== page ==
# Neural Networks: Training using backpropagation

Backpropagation is the most common training algorithm for neural networks. It makes gradient descent feasible for multi-layer neural networks. Many machine learning code libraries (such as Keras) handle backpropagation automatically, so you don't need to perform any of the underlying calculations yourself. Check out the following video for a conceptual overview of how backpropagation works:

## Best practices for neural network training

This section explains backpropagation's failure cases and the most common way to regularize a neural network.

The gradients for the lower neural network layers (those closer to the input layer) can become very small. In deep networks (networks with more than one hidden layer), computing these gradients can involve taking the product of many small terms.

When the gradient values approach 0 for the lower layers, the gradients are said to "vanish". Layers with vanishing gradients train very slowly, or not at all.

The ReLU activation function can help prevent vanishing gradients.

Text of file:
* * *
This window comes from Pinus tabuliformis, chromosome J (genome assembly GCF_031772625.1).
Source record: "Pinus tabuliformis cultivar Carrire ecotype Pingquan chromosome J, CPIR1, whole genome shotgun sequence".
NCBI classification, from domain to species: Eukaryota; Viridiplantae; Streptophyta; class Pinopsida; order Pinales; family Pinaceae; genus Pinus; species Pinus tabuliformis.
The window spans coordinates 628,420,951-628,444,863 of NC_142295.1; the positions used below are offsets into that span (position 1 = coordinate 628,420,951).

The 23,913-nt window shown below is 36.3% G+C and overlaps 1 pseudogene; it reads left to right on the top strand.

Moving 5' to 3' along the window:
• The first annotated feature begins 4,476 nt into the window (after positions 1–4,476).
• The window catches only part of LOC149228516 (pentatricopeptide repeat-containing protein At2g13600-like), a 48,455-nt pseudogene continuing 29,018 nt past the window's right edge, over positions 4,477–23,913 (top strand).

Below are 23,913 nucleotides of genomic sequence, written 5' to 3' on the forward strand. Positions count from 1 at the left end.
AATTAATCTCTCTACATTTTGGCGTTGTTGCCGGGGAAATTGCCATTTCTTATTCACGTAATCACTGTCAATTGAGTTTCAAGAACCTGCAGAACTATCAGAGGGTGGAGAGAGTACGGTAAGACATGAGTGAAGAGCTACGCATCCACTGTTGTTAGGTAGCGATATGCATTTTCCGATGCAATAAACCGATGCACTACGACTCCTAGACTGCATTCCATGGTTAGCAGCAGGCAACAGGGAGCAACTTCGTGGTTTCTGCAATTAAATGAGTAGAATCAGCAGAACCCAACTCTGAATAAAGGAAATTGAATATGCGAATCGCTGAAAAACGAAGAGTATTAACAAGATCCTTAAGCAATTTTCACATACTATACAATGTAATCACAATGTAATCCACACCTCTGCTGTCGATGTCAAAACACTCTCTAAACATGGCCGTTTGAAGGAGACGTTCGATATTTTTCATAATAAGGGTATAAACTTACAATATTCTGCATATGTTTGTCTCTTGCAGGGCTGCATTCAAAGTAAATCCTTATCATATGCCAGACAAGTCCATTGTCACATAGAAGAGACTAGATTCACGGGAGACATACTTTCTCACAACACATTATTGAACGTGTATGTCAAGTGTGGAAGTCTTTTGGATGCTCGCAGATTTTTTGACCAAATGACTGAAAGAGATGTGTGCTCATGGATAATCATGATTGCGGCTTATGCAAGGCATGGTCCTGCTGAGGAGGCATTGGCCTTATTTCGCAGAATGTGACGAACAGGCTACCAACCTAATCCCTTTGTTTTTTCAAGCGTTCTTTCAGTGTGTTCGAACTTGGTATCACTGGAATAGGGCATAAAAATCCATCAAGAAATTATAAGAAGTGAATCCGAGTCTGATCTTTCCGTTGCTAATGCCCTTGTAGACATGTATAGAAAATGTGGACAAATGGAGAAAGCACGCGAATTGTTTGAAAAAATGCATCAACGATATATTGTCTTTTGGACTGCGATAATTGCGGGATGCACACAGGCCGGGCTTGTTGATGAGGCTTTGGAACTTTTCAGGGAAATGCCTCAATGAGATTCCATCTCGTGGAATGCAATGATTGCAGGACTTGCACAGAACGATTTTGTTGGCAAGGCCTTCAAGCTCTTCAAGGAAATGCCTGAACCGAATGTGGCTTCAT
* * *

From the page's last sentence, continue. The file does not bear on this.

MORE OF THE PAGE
If the weights in a network are very large, then the gradients for the lower layers involve products of many large terms. In this case you can have exploding gradients: gradients that get too large to converge.

Batch normalization can help prevent exploding gradients, as can lowering the learning rate.

Once the weighted sum for a ReLU unit falls below 0, the ReLU unit can get stuck. It outputs 0, contributing nothing to the network's output, and gradients can no longer flow through it during backpropagation. With a source of gradients cut off, the input to the ReLU may not ever change enough to bring the weighted sum back above 0.

Lowering the learning rate can help keep ReLU units from dying.

## Dropout Regularization

Yet another form of regularization, called dropout regularization, is useful for neural networks. It works by randomly "dropping out" unit activations in a network for a single gradient step. The more you drop out, the stronger the regularization:

• 0.0 = No dropout regularization.
• 1.0 = Drop out all nodes. The model learns nothing.
• Values between 0.0 and 1.0 = More useful.
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{"lastModified": "Last updated 2024-08-13 UTC."}